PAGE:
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Durban International Film Festival

10 films we’re watching at the 37th Durban International Film Festival

The 37th Durban International Film Festival (DIFF) is almost upon us. It’s SA’s preimiere ten day film event where audiences can binge on world class cinema and attend seminars and workshops with key industry figures. This year, there’s some stellar South African films in the line-up such as Endless River, Wonder Boy for President and The Journeymen. Here’s our selection of local and international films we’re looking forward to seeing. 


Indiewire described this comedy-drama as “a breath of fresh air in an indie landscape that often tends to focus on #WhitePeopleProblems”. The story follows a transgender sex worker, who discovers her pimp and boyfriend have been cheating on her. Directed by Sean S. Baker and shot with three iPhone 5s smartphones, the plot is bound to make you laugh and the level of technical finesse will open your eyes to what can be accomplished with a limited technical resources. 

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The Endless River

This is acclaimed SA director, Oliver Hermanus’s, third feature film. A young waitress forms an unlikely relationship with a French expat, who is grieving due to the tragic and violent loss of his family. Set in the Western Cape town, Riviersonderend, Hermanus brings to the screen a character driven drama exploring the complexities of present day South Africa where finding solace takes a perilous turn. 

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Wonder Boy for President 

John Barker’s new mockumentary starring Kagiso Lediga is premiering at DIFF.  Follow Wonder Boy, a young man from the Eastern Cape, who is coerced into running for president by two dubious characters, who aim to mould him into a poster boy politician. With news source footage of Julius Malema, Mmusi Mamaine and Helen Zille spliced between Wonder Boy’s journey, this looks to be this year’s must see full feature political satire.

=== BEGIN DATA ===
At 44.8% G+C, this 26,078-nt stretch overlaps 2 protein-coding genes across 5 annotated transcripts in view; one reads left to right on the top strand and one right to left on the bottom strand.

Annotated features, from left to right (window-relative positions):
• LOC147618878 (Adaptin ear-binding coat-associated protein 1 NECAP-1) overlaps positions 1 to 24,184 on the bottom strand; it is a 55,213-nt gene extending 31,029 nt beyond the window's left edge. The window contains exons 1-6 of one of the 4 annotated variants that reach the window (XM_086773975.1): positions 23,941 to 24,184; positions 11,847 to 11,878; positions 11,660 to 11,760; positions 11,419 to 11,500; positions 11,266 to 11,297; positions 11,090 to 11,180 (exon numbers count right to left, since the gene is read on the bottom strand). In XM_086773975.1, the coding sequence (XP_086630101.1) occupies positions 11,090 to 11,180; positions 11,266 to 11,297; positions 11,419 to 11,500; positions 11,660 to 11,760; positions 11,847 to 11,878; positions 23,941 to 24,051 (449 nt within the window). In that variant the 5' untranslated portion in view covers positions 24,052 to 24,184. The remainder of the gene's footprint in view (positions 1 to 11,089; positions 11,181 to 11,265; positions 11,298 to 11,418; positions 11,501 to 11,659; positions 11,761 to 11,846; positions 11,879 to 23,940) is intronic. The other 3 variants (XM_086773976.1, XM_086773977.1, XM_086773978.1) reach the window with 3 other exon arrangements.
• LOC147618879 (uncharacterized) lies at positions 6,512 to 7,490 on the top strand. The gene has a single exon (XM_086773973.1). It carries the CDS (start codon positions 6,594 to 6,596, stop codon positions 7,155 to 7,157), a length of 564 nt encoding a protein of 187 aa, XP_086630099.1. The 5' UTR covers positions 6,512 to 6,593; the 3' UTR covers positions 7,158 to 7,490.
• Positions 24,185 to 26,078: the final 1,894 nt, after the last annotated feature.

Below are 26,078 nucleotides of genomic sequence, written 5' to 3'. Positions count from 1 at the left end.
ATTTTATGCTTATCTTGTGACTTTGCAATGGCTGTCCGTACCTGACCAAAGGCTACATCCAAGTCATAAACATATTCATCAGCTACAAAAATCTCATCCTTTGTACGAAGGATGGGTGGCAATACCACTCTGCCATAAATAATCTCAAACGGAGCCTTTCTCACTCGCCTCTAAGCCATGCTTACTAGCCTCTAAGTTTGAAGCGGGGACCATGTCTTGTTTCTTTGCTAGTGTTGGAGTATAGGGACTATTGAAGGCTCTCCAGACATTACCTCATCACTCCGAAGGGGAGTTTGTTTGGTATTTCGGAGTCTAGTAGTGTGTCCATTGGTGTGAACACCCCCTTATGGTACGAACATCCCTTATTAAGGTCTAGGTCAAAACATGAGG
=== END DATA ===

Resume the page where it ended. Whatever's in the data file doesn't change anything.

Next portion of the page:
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The Unseen

The Unseen is more conversation than narrative and shares philosophical musings exploring what is means to live in independent Namibia. Blurring the line between fiction and documentary, we follow the lives of three characters in interconnected vignettes, who traverse emotional and physical realities of a post-colonial country. 

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Miles Ahead 

This autobiographical film explores the life and times of jazz legend, Miles Davis. Don Cheadle, depicts a passionate musician troubled by a deteriorating hip, drug addiction and past traumas. The challenges a prolific artist faces to get out of a creative slump is the dilemma which Miles but either succumb to or overcome. 

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Naked Reality 

Controversial film maker, Jean-Pierre Bekolo’s afrofuturist film is a collaborative cinema concept where aspects like sets, music and dialogue were left out and other writers, artists and filmmakers were invited to fill in the missing elements. The story takes places 150 years from now where the protagonist, Wanita, must save the world from being taken over by immortals. 

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Meet Ayoub, the 17 year old who is growing up under tough circumstances. All he wants is the attention of a girl called Laura but she isn’t interested in a teenager with a troubled background. He then falls in with Kalpa, a high-rolling, Lamborghini-driving criminal, who enlarges his status but not enough to win Laura over, and soon realises that living the high-life comes with an unexpected price tag.

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This documentary directed by Penny Lane is about Dr. John Romulus Brinkley, an eccentric genius who despite the odds built an empire in the Depression-era in the USA. He developed a goat testicle impotence cure, built the worlds most powerful radio, invented junk mail and hosted incredible parties until the federal government got involved in his shenanigans. The Guardian described it as, “a ridiculously enjoyable ode to old, weird America”.

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The Journeymen 

“Has Mandela’s vision of equality in a rainbow nation been achieved?” is the central question to this documentary. Sean Metelerkamp, Sipho Mpongo and Wikus De Wet travel across South Africa interviewing a variety of people with GoPros to capture their response. The result is a vivid, disturbing, honest and though provoking portrait of where we think we currently at as a nation. 

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Girls Don’t Fly 

Girls in Ghana get serious about aviation. The AvTech Academy is the only flying school for aspiring engineers and pilots in the country. On paper, the institution ticks the right boxes, but a closer look reveals that the white Englishman, who runs the school, often puts his ideological stamp on the students. Girls Don’t Fly, is a case study of the “charity-industrial complex” and takes a critical look at the complexities of female empowerment in a patriarchal domain. 

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The Durban International Film Festival runs from the 6-16 June. 

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